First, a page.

This is one of my favorite fibs. It makes me giggle when I think Jimi Hendrix believes we are gullible enough to buy that. We're supposed to imagine him as a kid noodling around and all by himself coming up with all those blues progressions and those jazz chords like the dom7#11. Give me a break! Maybe he didn't go to a Guitar Center and take lessons from some guitarist whose band will never make it big...nevertheless someone showed him some stuff.

As far as the topic of the thread is concerned, in ukuleledom as in every other aspect of life you can get along without a teacher until you hit that point (if you ever hit it) when another set of eyes are needed to advance your goals. I find that refining one's sense of rhythm is especially useful with another person. Also, one aspect of coaching that hasn't been touched upon in this thread is the motivation of a personal relationship. When you know that if you don't practice you'll be letting down another person's expectations of you, it actually keeps you focused and motivated. Also...speaking of obligations...another great way to be taught is to compete. When you know your failure will be made public, you practice. So commit yourself to playing in public. That's a good way to learn and be taught.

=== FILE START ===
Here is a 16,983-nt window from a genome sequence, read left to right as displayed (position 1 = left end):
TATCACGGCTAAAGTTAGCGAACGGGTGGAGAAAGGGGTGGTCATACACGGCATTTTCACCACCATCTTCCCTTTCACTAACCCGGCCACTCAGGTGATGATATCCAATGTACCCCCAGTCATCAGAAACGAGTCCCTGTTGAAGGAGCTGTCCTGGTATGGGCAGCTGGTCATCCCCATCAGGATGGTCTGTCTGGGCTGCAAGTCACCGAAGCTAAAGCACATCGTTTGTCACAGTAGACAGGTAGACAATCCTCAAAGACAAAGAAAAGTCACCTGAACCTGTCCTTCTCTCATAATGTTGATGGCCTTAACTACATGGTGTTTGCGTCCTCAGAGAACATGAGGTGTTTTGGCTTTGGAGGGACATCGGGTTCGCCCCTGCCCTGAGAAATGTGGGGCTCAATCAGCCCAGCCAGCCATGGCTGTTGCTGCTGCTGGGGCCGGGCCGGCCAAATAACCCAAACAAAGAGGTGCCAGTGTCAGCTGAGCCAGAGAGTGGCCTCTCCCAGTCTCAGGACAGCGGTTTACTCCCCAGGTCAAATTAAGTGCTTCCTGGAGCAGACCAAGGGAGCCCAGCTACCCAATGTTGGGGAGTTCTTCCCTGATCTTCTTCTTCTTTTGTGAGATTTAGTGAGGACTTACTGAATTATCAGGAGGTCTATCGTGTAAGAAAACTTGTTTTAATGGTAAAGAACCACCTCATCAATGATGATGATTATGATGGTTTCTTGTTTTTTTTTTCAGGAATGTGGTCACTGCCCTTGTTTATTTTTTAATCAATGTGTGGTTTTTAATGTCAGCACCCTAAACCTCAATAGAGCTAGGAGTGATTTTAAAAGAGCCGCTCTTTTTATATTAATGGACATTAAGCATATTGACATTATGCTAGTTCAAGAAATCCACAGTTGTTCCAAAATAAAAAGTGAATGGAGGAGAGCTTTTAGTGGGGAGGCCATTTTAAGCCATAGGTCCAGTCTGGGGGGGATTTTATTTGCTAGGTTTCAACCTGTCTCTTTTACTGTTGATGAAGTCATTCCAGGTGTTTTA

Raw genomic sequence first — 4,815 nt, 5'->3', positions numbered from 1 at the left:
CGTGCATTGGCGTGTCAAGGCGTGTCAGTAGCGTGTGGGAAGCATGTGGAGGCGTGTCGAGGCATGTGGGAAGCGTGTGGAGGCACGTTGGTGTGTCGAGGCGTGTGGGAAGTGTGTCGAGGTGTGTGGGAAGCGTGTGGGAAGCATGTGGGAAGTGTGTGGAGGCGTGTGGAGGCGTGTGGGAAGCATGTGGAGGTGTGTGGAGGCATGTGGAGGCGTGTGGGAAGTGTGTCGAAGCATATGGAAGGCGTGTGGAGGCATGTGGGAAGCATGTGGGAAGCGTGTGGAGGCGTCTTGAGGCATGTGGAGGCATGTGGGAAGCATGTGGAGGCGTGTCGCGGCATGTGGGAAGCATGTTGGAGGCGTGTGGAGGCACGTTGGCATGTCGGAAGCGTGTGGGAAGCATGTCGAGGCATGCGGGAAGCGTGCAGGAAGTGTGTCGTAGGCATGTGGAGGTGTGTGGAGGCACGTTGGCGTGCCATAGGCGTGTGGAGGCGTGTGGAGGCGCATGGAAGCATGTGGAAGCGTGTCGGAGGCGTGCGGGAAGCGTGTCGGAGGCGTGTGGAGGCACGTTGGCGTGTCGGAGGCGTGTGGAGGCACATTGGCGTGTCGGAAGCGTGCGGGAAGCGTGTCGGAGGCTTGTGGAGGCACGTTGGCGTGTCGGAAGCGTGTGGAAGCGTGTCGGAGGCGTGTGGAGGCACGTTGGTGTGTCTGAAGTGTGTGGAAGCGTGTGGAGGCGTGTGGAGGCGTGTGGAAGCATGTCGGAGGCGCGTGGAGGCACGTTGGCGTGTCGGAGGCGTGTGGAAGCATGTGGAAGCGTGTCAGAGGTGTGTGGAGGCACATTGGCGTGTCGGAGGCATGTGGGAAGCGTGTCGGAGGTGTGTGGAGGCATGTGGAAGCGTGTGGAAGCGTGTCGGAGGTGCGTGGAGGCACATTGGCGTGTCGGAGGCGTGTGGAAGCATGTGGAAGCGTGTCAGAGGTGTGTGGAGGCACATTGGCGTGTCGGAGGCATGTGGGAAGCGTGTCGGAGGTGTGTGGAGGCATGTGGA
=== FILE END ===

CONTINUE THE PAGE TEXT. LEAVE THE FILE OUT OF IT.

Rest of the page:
Just Russ

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I taught myself guitar and did most of the work with ukulele and can say that a good curriculum with steady progression in difficulty and knowledge might not be required, but it makes everything feel less random and hopeless. When I was teaching myself, I was looking at where I wanted to go and then had to try to reverse-engineer how to get myself to that point and a teacher with experience would have been able to help out a lot along the way.

I bit the bullet and signed up for Artist Works and the flow of the lessons makes sense, Sarah and Craig explain things and I’m getting to the point where I can use principles behind songs to figure out or arrange other songs instead of what I’ve done forever, which was just wait for someone to figure a song out for me.

So after lots and lots of resistance to the idea, I’ve realized teachers reduce the heartache and time required to understand and play things and give you a good path. And I’d rather have that than say I taught myself the uke.

(Besides, there’s a very slim chance anyone is teaching themselves anymore. The days of wearing out a record, blindly looking for notes is long-gone and you have to question whether getting lessons on YouTube or downloading tabs from Dr. Uke is truly teaching yourself.)